CAPSULE: From France comes a story of the relationship of two men. But like a soufflé THE INTOUCHABLES fills space but has little weight. This film was a huge success in France, but it really traces over territory made familiar by many films that came before it. A nihilistic, quadriplegic patrician gets as a caregiver a Senegalese immigrant who until that point had been drifting into a life on the streets. What at first seems like a terrible mismatch turns into a fast friendship. In the end each turns out to be just what the other needed. The team of Olivier Nakache and Eric Toledano write and direct this film based on a true story. This is a film that has everything it should need for a warm, moving experience--everything but enough of the unexpected. Rating: +1 (-4 to +4) or 6/10
What is the plot of this film? Philippe is a rich, spoiled, and demanding quadriplegic who needs a personal caregiver. He gets Driss, a young Senegalese black man whose life seems headed for trouble. Then to their surprise the two men hit it off and become close friends. Each learns from the other. Sorry, I realize that is not much plot, but that is all there was in the film so I will say it again. Philippe is a rich, spoiled, and demanding quadriplegic who needs a personal attendant. He gets Driss, a young Senegalese black man whose life seems headed for trouble. Then to their surprise the two men hit it off and become close friends. Each learns from the other. That is all there is. It is just two people of different social rank being thrown together and enriching and learning from each other, especially the upper class person learning from the one from the lower class. They develop a strong affection for each other. You can find it in CAPTAINS'S COURAGEOUS, IT HAPPENED ONE NIGHT, TITANIC, THE BUCKET LIST, and hundreds of others. Philippe and Driss each learn to like the other's favorite music. While they have very different taste in the fine arts, with Driss bringing common sense opinions to Philippe's interest in modern art and Driss even is able to master creating paintings following the rules of modern art.
The only excuse for this film being so much by the book is that it is based on a true story. But it may be that life imitates cliché or at least that is how we remember life. In any case it does not hurt to know that some of what we are seeing may have happened this way. At least the cast is affable enough. Francois Cluzet, who somehow resembles Dustin Hoffman, plays Philippe, a man of great artistic intellect now imprisoned in a wheelchair, beaten by his loneliness and giving in to bitterness. Driss, played by Omar Sy, is an out-of-work Senegalese immigrant. He is a failure even at crime and his inability to live even with his own family is destroying his life. Driss interviews for the job to take care of Philippe expecting to fail only to prove he has nominally been looking for work. But Philippe knows he needs someone who is not going to cater to him.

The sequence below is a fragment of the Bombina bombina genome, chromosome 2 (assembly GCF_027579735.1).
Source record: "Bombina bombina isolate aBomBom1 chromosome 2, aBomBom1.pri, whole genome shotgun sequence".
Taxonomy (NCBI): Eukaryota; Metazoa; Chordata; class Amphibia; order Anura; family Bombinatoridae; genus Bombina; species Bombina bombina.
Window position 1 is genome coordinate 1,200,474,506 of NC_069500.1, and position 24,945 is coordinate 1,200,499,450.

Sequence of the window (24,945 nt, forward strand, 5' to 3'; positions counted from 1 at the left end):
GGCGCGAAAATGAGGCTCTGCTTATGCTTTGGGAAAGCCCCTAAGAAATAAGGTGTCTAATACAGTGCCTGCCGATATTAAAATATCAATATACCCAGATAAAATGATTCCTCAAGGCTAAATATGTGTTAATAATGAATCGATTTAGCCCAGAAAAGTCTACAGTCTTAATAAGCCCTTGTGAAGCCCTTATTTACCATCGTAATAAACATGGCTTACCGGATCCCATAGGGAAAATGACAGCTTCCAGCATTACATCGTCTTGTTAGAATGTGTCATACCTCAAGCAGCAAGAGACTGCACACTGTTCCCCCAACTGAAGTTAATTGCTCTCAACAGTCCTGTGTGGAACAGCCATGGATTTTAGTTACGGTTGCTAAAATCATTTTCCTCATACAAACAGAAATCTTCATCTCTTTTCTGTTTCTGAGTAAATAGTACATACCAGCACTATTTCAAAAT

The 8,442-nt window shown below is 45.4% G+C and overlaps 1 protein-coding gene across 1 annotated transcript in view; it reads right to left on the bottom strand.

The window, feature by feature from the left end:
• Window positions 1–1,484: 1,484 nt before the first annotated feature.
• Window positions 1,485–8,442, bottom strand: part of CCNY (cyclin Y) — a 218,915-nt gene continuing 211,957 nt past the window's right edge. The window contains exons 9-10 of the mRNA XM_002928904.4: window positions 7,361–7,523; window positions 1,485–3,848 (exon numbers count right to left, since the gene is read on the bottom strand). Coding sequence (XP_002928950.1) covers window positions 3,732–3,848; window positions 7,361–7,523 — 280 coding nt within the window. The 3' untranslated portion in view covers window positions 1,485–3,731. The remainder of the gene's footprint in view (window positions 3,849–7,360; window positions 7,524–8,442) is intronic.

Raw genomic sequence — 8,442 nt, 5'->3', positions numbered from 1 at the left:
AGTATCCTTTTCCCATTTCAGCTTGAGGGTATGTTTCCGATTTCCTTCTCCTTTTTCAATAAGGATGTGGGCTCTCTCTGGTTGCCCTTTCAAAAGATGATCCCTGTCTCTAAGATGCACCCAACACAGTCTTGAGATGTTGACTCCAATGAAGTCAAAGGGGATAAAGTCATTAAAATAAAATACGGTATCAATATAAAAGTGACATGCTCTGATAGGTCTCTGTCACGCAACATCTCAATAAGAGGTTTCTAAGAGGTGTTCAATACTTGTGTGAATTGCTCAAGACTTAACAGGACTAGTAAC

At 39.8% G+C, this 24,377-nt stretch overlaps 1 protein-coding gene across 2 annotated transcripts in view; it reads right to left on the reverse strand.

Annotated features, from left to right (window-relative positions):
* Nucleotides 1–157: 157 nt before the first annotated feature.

The two actors together have some undeniable screen chemistry. Driss develops a real tenderness and interest for his employer and frequently goes beyond even what is wanted to improve Philippe's social life. Driss knows that Philippe now denies himself the hang-gliding that he enjoyed before the accident that put him in the wheelchair. He knows he needs to re-ignite Philippe's hunger for living life. In one sequence Driss is taking Philippe for a joy ride by car that brings out several police cars to stop him.
This film was a huge success in France, and it seems to be doing very well in the United States. There is talk of it being remade in English. That will take a good writer not to make it obvious how little there really is to the plot. Perhaps THE INTOUCHABLES is more enjoyable than American audiences are expecting from a foreign-language film. But there still is not a lot that has not been done before. I rate THE INTOUCHABLES a +1 on the -4 to +4 scale or 6/10.
Film Credits: http://www.imdb.com/title/tt1675434/
What others are saying: http://www.rottentomatoes.com/m/the_intouchables/
Mark R. Leeper email@example.com Copyright 2012 Mark R. Leeper